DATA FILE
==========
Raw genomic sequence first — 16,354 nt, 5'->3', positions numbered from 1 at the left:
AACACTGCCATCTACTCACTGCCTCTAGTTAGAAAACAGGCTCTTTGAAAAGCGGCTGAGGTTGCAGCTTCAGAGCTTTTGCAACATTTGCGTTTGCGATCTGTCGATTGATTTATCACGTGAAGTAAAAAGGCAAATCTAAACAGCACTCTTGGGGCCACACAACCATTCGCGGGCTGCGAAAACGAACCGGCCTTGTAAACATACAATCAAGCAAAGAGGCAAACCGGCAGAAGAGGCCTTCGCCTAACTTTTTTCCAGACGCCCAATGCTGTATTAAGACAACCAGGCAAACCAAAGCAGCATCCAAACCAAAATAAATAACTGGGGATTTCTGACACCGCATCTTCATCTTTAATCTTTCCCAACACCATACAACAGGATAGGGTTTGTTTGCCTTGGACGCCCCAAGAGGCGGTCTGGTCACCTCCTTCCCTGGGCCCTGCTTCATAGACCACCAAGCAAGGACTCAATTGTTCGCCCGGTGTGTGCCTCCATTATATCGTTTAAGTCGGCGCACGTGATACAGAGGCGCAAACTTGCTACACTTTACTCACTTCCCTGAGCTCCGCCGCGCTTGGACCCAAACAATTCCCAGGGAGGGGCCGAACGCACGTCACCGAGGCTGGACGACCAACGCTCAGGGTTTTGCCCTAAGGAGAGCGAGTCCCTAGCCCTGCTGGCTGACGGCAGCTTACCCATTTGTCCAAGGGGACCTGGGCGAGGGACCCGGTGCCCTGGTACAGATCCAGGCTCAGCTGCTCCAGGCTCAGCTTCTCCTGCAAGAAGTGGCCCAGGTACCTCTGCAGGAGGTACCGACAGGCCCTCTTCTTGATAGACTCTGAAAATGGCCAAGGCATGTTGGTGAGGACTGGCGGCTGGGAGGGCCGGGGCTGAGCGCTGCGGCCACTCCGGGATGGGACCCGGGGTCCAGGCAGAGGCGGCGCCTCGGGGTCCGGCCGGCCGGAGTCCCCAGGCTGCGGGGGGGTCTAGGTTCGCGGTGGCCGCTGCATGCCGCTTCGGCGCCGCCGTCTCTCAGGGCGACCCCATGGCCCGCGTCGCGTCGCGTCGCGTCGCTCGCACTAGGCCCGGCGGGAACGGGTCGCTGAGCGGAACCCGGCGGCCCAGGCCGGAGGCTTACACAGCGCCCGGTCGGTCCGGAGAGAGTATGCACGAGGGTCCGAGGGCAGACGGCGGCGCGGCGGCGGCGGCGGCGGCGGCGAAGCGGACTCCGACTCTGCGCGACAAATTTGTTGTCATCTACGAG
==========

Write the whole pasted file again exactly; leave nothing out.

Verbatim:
Raw genomic sequence first — 16,354 nt, 5'->3', positions numbered from 1 at the left:
AACACTGCCATCTACTCACTGCCTCTAGTTAGAAAACAGGCTCTTTGAAAAGCGGCTGAGGTTGCAGCTTCAGAGCTTTTGCAACATTTGCGTTTGCGATCTGTCGATTGATTTATCACGTGAAGTAAAAAGGCAAATCTAAACAGCACTCTTGGGGCCACACAACCATTCGCGGGCTGCGAAAACGAACCGGCCTTGTAAACATACAATCAAGCAAAGAGGCAAACCGGCAGAAGAGGCCTTCGCCTAACTTTTTTCCAGACGCCCAATGCTGTATTAAGACAACCAGGCAAACCAAAGCAGCATCCAAACCAAAATAAATAACTGGGGATTTCTGACACCGCATCTTCATCTTTAATCTTTCCCAACACCATACAACAGGATAGGGTTTGTTTGCCTTGGACGCCCCAAGAGGCGGTCTGGTCACCTCCTTCCCTGGGCCCTGCTTCATAGACCACCAAGCAAGGACTCAATTGTTCGCCCGGTGTGTGCCTCCATTATATCGTTTAAGTCGGCGCACGTGATACAGAGGCGCAAACTTGCTACACTTTACTCACTTCCCTGAGCTCCGCCGCGCTTGGACCCAAACAATTCCCAGGGAGGGGCCGAACGCACGTCACCGAGGCTGGACGACCAACGCTCAGGGTTTTGCCCTAAGGAGAGCGAGTCCCTAGCCCTGCTGGCTGACGGCAGCTTACCCATTTGTCCAAGGGGACCTGGGCGAGGGACCCGGTGCCCTGGTACAGATCCAGGCTCAGCTGCTCCAGGCTCAGCTTCTCCTGCAAGAAGTGGCCCAGGTACCTCTGCAGGAGGTACCGACAGGCCCTCTTCTTGATAGACTCTGAAAATGGCCAAGGCATGTTGGTGAGGACTGGCGGCTGGGAGGGCCGGGGCTGAGCGCTGCGGCCACTCCGGGATGGGACCCGGGGTCCAGGCAGAGGCGGCGCCTCGGGGTCCGGCCGGCCGGAGTCCCCAGGCTGCGGGGGGGTCTAGGTTCGCGGTGGCCGCTGCATGCCGCTTCGGCGCCGCCGTCTCTCAGGGCGACCCCATGGCCCGCGTCGCGTCGCGTCGCGTCGCTCGCACTAGGCCCGGCGGGAACGGGTCGCTGAGCGGAACCCGGCGGCCCAGGCCGGAGGCTTACACAGCGCCCGGTCGGTCCGGAGAGAGTATGCACGAGGGTCCGAGGGCAGACGGCGGCGCGGCGGCGGCGGCGGCGGCGGCGAAGCGGACTCCGACTCTGCGCGACAAATTTGTTGTCATCTACGAG